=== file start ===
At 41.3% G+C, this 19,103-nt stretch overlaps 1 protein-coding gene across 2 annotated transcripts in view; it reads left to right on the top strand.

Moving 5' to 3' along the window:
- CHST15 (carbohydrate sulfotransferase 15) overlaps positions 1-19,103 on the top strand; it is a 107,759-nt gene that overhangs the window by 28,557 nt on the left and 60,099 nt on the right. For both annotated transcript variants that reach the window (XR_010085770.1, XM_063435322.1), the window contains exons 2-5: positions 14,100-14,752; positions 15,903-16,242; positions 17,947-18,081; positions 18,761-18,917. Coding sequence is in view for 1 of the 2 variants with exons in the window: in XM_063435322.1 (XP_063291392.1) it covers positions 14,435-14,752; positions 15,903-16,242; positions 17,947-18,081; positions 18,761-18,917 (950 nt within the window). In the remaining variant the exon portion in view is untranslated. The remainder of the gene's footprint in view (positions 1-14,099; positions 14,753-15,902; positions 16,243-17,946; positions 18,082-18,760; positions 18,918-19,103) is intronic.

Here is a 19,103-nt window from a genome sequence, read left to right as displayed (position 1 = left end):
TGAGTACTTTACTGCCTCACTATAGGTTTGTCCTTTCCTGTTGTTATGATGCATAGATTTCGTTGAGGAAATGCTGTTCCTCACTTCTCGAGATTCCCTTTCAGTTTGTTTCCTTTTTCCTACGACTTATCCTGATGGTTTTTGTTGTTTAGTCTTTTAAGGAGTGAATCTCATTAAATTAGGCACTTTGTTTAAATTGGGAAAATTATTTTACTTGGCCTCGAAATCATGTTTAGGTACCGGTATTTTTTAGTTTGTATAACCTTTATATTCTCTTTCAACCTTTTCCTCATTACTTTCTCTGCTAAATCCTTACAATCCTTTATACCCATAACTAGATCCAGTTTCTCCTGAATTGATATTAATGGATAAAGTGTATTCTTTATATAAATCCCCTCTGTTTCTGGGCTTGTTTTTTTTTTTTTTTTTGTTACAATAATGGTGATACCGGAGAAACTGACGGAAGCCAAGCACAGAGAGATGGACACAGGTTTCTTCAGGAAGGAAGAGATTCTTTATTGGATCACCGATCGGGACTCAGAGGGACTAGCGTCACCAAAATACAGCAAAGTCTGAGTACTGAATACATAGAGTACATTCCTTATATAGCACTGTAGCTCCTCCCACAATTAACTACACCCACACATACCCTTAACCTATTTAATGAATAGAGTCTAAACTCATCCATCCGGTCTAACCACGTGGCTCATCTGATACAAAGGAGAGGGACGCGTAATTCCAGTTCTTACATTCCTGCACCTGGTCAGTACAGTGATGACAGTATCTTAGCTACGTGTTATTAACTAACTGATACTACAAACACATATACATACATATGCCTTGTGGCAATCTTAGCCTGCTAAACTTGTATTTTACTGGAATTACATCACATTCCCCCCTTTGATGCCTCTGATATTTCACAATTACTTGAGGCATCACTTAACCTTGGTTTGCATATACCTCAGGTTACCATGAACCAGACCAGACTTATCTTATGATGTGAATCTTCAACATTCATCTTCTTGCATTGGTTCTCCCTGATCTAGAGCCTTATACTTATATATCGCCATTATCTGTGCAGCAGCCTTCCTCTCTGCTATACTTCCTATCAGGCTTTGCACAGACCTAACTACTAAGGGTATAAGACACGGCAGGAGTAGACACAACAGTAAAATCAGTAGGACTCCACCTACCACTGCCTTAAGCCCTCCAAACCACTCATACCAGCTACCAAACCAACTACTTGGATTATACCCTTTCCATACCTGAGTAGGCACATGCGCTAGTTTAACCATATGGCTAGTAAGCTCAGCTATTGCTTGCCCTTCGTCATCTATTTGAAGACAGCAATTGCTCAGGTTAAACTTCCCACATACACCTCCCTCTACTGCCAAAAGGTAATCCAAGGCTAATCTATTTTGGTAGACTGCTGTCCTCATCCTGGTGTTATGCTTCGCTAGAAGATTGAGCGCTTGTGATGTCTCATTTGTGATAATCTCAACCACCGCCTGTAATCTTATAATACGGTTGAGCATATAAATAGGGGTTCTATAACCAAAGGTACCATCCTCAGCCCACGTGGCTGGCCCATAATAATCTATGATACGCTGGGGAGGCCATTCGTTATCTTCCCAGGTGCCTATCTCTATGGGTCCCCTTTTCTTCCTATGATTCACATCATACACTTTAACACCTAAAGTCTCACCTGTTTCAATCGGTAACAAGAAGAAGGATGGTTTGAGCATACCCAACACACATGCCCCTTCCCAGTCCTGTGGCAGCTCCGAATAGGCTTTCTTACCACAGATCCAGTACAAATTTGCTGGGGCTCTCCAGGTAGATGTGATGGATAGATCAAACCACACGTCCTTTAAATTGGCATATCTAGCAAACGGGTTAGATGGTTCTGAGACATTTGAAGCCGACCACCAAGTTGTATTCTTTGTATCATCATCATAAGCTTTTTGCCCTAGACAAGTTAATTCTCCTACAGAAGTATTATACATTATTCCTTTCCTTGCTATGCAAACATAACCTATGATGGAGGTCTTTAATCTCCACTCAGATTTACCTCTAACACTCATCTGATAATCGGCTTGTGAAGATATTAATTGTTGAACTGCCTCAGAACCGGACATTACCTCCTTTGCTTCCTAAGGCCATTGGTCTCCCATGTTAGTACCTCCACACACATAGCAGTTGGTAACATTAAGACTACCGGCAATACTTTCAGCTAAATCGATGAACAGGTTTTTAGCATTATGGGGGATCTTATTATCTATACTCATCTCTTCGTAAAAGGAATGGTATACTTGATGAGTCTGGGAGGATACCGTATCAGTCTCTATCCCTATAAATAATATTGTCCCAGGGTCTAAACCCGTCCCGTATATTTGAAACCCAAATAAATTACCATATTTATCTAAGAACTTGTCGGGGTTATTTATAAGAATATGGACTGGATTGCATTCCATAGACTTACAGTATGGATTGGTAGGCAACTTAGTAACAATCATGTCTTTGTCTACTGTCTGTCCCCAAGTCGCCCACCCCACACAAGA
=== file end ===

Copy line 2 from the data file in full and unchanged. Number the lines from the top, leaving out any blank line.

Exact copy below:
Moving 5' to 3' along the window: